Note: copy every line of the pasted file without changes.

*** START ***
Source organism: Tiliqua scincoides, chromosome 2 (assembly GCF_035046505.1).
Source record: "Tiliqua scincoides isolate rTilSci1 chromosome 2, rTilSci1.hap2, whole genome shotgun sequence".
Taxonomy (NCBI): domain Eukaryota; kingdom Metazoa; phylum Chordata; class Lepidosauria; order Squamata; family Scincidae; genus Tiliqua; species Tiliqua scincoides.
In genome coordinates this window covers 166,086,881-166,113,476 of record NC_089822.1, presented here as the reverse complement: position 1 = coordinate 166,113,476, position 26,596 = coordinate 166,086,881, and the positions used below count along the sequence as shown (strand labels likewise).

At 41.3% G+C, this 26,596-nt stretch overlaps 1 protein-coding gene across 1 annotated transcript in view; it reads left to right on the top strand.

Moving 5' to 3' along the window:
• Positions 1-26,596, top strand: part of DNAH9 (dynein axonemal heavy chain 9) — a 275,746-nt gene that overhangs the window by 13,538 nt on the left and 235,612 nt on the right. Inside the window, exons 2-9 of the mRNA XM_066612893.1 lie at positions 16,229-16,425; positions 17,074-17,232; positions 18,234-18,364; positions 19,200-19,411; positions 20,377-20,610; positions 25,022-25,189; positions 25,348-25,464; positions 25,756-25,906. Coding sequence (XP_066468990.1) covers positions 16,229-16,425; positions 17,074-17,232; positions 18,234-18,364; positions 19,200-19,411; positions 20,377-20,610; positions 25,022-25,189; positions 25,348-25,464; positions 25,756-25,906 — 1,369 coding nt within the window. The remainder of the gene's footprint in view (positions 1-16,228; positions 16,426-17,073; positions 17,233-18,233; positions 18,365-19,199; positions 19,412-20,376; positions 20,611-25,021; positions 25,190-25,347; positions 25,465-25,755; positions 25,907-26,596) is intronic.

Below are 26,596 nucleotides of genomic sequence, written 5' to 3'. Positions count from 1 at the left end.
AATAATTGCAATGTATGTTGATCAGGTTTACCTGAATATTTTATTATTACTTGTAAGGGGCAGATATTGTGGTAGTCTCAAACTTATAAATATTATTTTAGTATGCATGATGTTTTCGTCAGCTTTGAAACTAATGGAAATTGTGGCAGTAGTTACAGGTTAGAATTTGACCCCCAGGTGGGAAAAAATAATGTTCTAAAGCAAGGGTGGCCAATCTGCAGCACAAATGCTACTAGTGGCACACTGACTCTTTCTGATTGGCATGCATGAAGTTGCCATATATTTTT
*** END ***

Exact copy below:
Source organism: Tiliqua scincoides, chromosome 2 (assembly GCF_035046505.1).
Source record: "Tiliqua scincoides isolate rTilSci1 chromosome 2, rTilSci1.hap2, whole genome shotgun sequence".
Taxonomy (NCBI): domain Eukaryota; kingdom Metazoa; phylum Chordata; class Lepidosauria; order Squamata; family Scincidae; genus Tiliqua; species Tiliqua scincoides.
In genome coordinates this window covers 166,086,881-166,113,476 of record NC_089822.1, presented here as the reverse complement: position 1 = coordinate 166,113,476, position 26,596 = coordinate 166,086,881, and the positions used below count along the sequence as shown (strand labels likewise).

At 41.3% G+C, this 26,596-nt stretch overlaps 1 protein-coding gene across 1 annotated transcript in view; it reads left to right on the top strand.

Moving 5' to 3' along the window:
• Positions 1-26,596, top strand: part of DNAH9 (dynein axonemal heavy chain 9) — a 275,746-nt gene that overhangs the window by 13,538 nt on the left and 235,612 nt on the right. Inside the window, exons 2-9 of the mRNA XM_066612893.1 lie at positions 16,229-16,425; positions 17,074-17,232; positions 18,234-18,364; positions 19,200-19,411; positions 20,377-20,610; positions 25,022-25,189; positions 25,348-25,464; positions 25,756-25,906. Coding sequence (XP_066468990.1) covers positions 16,229-16,425; positions 17,074-17,232; positions 18,234-18,364; positions 19,200-19,411; positions 20,377-20,610; positions 25,022-25,189; positions 25,348-25,464; positions 25,756-25,906 — 1,369 coding nt within the window. The remainder of the gene's footprint in view (positions 1-16,228; positions 16,426-17,073; positions 17,233-18,233; positions 18,365-19,199; positions 19,412-20,376; positions 20,611-25,021; positions 25,190-25,347; positions 25,465-25,755; positions 25,907-26,596) is intronic.

Below are 26,596 nucleotides of genomic sequence, written 5' to 3'. Positions count from 1 at the left end.
AATAATTGCAATGTATGTTGATCAGGTTTACCTGAATATTTTATTATTACTTGTAAGGGGCAGATATTGTGGTAGTCTCAAACTTATAAATATTATTTTAGTATGCATGATGTTTTCGTCAGCTTTGAAACTAATGGAAATTGTGGCAGTAGTTACAGGTTAGAATTTGACCCCCAGGTGGGAAAAAATAATGTTCTAAAGCAAGGGTGGCCAATCTGCAGCACAAATGCTACTAGTGGCACACTGACTCTTTCTGATTGGCATGCATGAAGTTGCCATATATTTTT